January 4, 2010

In a Land of Waning Religion?

Justin Katz

Ted Nesi has culled the local data from a national survey concerning American religion:

Rhode Island residents are among the least religious in the country, according to a new study by the Pew Research Center's Forum on Religion & Public Life in Washington.

Just 44 percent of Rhode Island and Connecticut residents surveyed by Pew said that religion is "very important in their lives." The two states ranked No. 42 out of 46 in their share of deeply religious people. (The center surveyed 482 people in the two states, which were combined because of their small sample sizes.)

One could layer all sorts of caveats over this sort of data. In a state in which religion isn't an overt and explicit part of quotidian interactions, for example, it may be that a survey respondent has to be even more devout in order to declare the importance of religion and expressions of certainty in the existence of God.

That said, there's a reason public statements of religiosity feel like missionary work around here. One could suggest that New Englanders just like to treat their faith as a private matter, but by any standards &151; religious, sociological, psychological — cordoned faith is vulnerable faith, especially as new generations get the impression that nobody really believes anything.

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I wonder if they used the word spirituality rather than religious if the results would have been different. Personally I'm not religious but am fortunate to have a strong spiritual connection to a higher power.

Posted by: michael at January 4, 2010 10:25 AM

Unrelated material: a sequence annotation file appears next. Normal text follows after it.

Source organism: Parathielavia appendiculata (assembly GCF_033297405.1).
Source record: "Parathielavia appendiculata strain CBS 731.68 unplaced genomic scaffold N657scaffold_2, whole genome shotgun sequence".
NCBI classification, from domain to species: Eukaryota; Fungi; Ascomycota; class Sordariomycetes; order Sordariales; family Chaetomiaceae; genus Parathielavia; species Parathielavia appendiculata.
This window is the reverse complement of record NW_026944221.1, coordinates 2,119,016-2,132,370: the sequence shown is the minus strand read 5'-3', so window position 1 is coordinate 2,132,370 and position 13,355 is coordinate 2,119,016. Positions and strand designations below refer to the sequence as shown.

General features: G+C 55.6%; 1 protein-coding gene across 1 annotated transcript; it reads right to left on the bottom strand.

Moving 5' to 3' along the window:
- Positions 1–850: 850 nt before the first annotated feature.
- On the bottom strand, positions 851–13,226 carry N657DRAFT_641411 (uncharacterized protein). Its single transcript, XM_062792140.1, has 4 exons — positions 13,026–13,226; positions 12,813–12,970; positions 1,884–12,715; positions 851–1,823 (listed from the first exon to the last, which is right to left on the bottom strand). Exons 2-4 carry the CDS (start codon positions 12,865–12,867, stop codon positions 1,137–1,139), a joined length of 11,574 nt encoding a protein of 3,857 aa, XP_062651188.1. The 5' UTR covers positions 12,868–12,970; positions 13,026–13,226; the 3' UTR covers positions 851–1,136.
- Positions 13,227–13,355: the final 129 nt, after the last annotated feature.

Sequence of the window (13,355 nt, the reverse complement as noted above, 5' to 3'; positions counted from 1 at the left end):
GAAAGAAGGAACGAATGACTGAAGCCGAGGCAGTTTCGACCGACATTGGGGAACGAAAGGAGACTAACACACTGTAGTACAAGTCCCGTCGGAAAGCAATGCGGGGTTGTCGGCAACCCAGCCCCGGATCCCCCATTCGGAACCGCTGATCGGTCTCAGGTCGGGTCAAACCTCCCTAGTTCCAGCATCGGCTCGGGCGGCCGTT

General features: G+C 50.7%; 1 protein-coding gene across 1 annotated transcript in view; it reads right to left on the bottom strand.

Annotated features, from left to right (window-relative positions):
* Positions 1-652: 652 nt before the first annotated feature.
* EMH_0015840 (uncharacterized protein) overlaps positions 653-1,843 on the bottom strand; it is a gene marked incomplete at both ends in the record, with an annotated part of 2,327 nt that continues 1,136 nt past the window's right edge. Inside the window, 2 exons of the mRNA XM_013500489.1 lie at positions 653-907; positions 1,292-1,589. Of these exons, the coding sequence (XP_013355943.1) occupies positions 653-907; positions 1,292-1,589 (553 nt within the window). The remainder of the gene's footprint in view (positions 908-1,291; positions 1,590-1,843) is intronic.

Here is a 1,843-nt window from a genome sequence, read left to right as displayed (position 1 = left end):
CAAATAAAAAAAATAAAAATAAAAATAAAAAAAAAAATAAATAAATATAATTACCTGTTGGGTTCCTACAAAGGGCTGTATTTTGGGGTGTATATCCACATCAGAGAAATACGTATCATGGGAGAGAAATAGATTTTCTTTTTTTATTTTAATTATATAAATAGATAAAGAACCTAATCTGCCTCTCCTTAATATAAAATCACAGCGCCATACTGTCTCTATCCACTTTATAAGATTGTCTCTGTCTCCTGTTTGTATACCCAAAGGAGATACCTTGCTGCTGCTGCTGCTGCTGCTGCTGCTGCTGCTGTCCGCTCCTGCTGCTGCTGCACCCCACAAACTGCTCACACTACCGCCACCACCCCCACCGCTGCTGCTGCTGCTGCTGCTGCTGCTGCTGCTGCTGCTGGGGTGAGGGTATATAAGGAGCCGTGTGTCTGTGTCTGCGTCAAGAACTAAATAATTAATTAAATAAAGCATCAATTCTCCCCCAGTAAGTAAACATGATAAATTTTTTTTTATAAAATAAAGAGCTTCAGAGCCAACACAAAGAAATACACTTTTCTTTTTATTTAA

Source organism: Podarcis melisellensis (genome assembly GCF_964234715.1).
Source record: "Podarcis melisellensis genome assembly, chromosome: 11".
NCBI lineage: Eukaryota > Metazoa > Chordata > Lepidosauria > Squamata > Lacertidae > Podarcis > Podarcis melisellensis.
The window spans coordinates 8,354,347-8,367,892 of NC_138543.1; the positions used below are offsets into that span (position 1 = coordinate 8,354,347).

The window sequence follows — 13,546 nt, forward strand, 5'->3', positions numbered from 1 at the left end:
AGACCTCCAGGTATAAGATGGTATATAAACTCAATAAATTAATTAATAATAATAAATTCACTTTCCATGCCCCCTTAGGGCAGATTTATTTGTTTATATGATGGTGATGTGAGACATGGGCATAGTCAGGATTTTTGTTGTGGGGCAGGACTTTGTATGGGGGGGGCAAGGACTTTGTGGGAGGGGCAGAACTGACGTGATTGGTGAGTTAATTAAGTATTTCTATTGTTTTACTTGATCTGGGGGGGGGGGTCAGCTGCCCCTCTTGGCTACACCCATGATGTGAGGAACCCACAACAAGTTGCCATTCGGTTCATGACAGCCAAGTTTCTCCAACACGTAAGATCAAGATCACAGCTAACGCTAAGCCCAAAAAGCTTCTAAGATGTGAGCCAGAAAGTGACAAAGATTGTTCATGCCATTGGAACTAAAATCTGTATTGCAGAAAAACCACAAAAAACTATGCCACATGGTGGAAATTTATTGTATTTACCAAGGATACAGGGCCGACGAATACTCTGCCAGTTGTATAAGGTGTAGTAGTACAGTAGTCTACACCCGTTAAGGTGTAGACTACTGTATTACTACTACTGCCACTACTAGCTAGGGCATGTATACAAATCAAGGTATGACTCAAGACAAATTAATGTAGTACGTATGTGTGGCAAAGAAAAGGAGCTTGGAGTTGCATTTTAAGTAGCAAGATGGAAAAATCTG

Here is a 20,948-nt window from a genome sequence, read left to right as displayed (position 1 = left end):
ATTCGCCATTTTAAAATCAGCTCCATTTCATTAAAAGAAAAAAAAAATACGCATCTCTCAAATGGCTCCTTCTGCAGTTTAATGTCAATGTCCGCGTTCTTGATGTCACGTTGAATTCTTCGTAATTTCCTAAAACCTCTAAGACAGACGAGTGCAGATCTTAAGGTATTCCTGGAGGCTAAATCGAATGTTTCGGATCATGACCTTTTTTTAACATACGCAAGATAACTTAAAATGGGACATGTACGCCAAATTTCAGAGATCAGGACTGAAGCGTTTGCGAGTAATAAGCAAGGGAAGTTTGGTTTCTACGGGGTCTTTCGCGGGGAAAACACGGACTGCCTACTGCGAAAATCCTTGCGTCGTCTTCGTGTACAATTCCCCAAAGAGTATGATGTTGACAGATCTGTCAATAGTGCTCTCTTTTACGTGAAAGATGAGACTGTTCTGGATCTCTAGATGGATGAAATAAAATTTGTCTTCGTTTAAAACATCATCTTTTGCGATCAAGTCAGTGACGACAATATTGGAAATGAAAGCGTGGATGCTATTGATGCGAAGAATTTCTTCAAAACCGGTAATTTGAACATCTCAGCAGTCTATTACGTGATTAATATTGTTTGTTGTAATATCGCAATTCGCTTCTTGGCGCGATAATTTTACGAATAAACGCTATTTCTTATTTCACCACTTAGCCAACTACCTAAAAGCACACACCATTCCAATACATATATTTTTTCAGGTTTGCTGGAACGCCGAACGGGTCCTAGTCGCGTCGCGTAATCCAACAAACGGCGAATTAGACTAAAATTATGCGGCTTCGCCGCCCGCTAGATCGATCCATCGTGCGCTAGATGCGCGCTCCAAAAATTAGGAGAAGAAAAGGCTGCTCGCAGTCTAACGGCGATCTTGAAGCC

A higher power?

What is that?


Posted by: Sol Venturi at January 4, 2010 11:04 AM

I don't talk about my religious beliefs because I learned the hard way long ago that religion is difficult to discuss with most people. But I consider myself to be religious, just private about it

Posted by: Lin C at January 4, 2010 11:33 AM


Posted by: michael at January 4, 2010 11:50 AM


A good point that I've seen addressed in other surveys. However, in this one, I don't think it would help. Here's more from the PBN article: "Rhode Island and Connecticut also ranked second from the bottom in belief in God, with just 57 percent of those surveyed expressing absolute certainty in God’s existence. New Hampshire and Vermont ranked last at 54 percent.

Only 30 percent of Rhode Island and Connecticut residents said they attended religious services at least once a week, tied with Massachusetts and Nevada for the eighth-lowest share. Alaska was lowest of all at 22 percent."

If you assume that belief in God (and I note that the survey language didn't distinguish between Creator and Redeemer) is a precondition for spirituality, you have to conclude that the survey's ranking of Rhode Island stands up to critical review (given the available data).

More interesting, I think, would be the reaction of RI clergy to these results, and whether those reactions differ across denominations or major groupings.

Posted by: John at January 4, 2010 2:45 PM


Which one?


Posted by: Sol Venturi at January 4, 2010 2:51 PM

SV--Why do you think you need a response? I quess only if you have many. Like the baseball gods or the tree gods or the sun gods.

Posted by: David S at January 4, 2010 5:33 PM


I know what I believe. I'm trying to find out what you believe by asking some simple questions.

Care to answer them?


Posted by: Sol Venturi at January 5, 2010 7:49 AM

And I will reply. It is none of your goddamn business. Sol. GOOD GOD! GOD DAMN! GODDAMNIT OHMAGOD!

Posted by: David S at January 5, 2010 7:13 PM

David S:

What did you do with the money your mother gave you for anger management therapy?


Posted by: Sol Venturi at January 5, 2010 9:25 PM
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